Childhood and adolescence represent a critical period of brain development that is sensitive to drug exposure, in which early drug exposure may cause permanent changes in the brain that may only present later in adulthood.

Despite the worldwide increase over the last decade in treating paediatric patients with antipsychotic drugs (APD) for a variety of psychiatric disorders, there is a paucity of research around long-term consequences leading into adulthood. With reports children as young as 2 years of age are being treated for a range of disorders — from childhood onset schizophrenia to bipolar disorder and autism — and that due to difficulties in diagnosing mental disorders at a young age some children not affected by these disorders may be exposed inadvertently to APDs, my proposed ECF research program is timely and addresses an issue of utmost importance to human health.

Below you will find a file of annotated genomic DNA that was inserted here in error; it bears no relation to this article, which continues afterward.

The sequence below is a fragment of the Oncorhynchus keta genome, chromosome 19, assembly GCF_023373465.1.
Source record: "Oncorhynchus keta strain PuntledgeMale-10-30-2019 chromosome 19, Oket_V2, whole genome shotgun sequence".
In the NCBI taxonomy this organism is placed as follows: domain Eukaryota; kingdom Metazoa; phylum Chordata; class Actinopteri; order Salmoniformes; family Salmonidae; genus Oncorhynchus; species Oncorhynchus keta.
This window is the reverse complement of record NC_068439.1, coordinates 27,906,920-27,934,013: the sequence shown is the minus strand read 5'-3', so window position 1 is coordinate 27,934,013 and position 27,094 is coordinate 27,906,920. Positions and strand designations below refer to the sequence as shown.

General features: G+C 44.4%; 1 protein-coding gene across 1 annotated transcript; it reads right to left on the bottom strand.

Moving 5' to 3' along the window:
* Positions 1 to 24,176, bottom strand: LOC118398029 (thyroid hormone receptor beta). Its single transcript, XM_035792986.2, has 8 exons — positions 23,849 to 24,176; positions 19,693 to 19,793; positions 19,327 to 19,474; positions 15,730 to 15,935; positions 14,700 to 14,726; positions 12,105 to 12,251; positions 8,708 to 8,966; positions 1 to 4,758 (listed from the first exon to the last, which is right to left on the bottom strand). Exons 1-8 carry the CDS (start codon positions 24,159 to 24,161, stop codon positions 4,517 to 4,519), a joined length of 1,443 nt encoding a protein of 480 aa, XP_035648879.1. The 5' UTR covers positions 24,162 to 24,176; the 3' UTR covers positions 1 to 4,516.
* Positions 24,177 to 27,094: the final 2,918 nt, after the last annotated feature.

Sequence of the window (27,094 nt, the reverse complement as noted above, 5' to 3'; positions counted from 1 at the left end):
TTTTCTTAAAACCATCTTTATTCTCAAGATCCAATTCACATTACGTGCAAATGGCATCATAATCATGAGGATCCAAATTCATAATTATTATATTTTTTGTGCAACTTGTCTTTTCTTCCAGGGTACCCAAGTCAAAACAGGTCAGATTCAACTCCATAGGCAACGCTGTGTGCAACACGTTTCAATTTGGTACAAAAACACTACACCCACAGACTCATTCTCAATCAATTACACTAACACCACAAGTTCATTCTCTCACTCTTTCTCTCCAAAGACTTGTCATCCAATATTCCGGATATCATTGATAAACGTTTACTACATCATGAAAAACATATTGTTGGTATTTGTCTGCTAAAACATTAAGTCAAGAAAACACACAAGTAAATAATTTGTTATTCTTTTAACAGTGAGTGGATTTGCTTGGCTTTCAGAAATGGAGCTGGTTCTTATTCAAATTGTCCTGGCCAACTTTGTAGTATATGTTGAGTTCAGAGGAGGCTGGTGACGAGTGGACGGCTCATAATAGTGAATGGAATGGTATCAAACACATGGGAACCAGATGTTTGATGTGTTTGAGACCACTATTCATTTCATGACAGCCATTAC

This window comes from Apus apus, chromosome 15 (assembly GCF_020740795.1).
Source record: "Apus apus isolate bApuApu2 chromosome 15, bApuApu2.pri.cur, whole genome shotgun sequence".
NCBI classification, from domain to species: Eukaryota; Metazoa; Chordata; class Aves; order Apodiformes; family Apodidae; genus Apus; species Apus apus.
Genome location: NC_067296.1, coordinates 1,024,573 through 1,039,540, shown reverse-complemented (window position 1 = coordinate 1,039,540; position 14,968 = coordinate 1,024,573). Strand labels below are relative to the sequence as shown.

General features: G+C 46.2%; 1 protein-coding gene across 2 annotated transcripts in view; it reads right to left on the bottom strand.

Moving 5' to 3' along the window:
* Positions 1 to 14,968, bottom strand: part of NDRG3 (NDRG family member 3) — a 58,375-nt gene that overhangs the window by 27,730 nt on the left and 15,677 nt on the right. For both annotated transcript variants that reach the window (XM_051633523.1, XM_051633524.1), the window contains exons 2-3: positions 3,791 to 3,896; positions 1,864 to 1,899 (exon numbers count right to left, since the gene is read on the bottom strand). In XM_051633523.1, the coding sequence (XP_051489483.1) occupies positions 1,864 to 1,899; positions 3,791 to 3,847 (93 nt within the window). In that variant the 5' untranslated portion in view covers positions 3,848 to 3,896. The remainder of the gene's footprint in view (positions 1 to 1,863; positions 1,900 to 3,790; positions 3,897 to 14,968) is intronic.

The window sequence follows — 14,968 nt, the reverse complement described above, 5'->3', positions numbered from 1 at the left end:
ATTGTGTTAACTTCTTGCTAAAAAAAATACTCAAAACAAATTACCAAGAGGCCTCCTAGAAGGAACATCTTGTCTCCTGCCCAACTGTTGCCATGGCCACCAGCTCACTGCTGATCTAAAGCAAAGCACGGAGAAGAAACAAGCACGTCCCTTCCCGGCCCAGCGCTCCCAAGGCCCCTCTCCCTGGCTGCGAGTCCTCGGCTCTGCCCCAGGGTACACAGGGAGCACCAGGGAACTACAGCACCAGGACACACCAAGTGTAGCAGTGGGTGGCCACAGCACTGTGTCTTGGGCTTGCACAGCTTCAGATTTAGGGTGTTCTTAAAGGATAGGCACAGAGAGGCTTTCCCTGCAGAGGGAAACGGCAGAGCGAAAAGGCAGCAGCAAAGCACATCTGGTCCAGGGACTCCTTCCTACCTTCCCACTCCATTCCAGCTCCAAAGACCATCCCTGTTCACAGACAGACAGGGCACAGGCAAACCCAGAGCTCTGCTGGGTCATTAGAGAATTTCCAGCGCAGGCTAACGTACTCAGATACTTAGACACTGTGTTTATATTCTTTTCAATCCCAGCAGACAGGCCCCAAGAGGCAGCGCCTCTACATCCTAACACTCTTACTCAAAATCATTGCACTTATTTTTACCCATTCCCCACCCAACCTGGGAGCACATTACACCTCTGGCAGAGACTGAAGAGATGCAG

We will use an established juvenile rat model to systematically investigate the long-term effects of antipsychotic treatment in developing male and female adolescent rat brains. We hypothesise that antipsychotic treatment in the developing brain will cause long-lasting alterations in adult behaviours and cerebral function, and furthermore that early exposure to APDs in developing brains will alter the response to antipsychotic treatment in adulthood.

The research outcomes will have clinical significance, allowing psychiatrists and paediatricians to assess the risk/benefit ratio prior to prescribing APDs to paediatric patients.

Funding body

National Health and Medical Research Council

Scheme name

Peter Doherty Biomedical Early Career Fellowship

Years funded

2017 – 2021

Lead institution

University of Wollongong